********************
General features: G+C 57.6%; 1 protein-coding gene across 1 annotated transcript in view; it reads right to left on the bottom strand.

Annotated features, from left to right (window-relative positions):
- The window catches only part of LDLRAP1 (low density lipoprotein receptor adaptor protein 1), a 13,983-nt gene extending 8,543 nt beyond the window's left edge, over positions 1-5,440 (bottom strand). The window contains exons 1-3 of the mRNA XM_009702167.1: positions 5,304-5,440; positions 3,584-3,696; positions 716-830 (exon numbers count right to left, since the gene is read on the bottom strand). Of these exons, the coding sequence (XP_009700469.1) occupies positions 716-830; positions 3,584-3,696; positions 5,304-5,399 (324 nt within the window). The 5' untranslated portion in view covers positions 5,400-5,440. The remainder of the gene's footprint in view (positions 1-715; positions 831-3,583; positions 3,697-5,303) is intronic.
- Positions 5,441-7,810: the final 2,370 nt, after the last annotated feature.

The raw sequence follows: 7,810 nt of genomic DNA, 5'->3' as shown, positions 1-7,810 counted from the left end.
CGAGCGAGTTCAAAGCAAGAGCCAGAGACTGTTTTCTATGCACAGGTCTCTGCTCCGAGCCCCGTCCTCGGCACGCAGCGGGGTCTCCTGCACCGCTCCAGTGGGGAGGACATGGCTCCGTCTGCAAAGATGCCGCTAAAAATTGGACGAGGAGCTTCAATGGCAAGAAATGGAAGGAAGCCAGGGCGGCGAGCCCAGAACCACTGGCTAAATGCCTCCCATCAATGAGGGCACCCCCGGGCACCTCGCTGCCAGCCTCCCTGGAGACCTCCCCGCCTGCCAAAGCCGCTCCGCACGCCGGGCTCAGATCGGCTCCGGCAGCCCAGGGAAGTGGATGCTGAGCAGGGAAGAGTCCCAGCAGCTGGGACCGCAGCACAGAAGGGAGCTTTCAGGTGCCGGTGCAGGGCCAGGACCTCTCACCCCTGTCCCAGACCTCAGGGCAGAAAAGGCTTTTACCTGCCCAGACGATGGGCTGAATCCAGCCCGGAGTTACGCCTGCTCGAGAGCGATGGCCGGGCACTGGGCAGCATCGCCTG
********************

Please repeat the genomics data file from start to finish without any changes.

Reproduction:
General features: G+C 57.6%; 1 protein-coding gene across 1 annotated transcript in view; it reads right to left on the bottom strand.

Annotated features, from left to right (window-relative positions):
- The window catches only part of LDLRAP1 (low density lipoprotein receptor adaptor protein 1), a 13,983-nt gene extending 8,543 nt beyond the window's left edge, over positions 1-5,440 (bottom strand). The window contains exons 1-3 of the mRNA XM_009702167.1: positions 5,304-5,440; positions 3,584-3,696; positions 716-830 (exon numbers count right to left, since the gene is read on the bottom strand). Of these exons, the coding sequence (XP_009700469.1) occupies positions 716-830; positions 3,584-3,696; positions 5,304-5,399 (324 nt within the window). The 5' untranslated portion in view covers positions 5,400-5,440. The remainder of the gene's footprint in view (positions 1-715; positions 831-3,583; positions 3,697-5,303) is intronic.
- Positions 5,441-7,810: the final 2,370 nt, after the last annotated feature.

The raw sequence follows: 7,810 nt of genomic DNA, 5'->3' as shown, positions 1-7,810 counted from the left end.
CGAGCGAGTTCAAAGCAAGAGCCAGAGACTGTTTTCTATGCACAGGTCTCTGCTCCGAGCCCCGTCCTCGGCACGCAGCGGGGTCTCCTGCACCGCTCCAGTGGGGAGGACATGGCTCCGTCTGCAAAGATGCCGCTAAAAATTGGACGAGGAGCTTCAATGGCAAGAAATGGAAGGAAGCCAGGGCGGCGAGCCCAGAACCACTGGCTAAATGCCTCCCATCAATGAGGGCACCCCCGGGCACCTCGCTGCCAGCCTCCCTGGAGACCTCCCCGCCTGCCAAAGCCGCTCCGCACGCCGGGCTCAGATCGGCTCCGGCAGCCCAGGGAAGTGGATGCTGAGCAGGGAAGAGTCCCAGCAGCTGGGACCGCAGCACAGAAGGGAGCTTTCAGGTGCCGGTGCAGGGCCAGGACCTCTCACCCCTGTCCCAGACCTCAGGGCAGAAAAGGCTTTTACCTGCCCAGACGATGGGCTGAATCCAGCCCGGAGTTACGCCTGCTCGAGAGCGATGGCCGGGCACTGGGCAGCATCGCCTG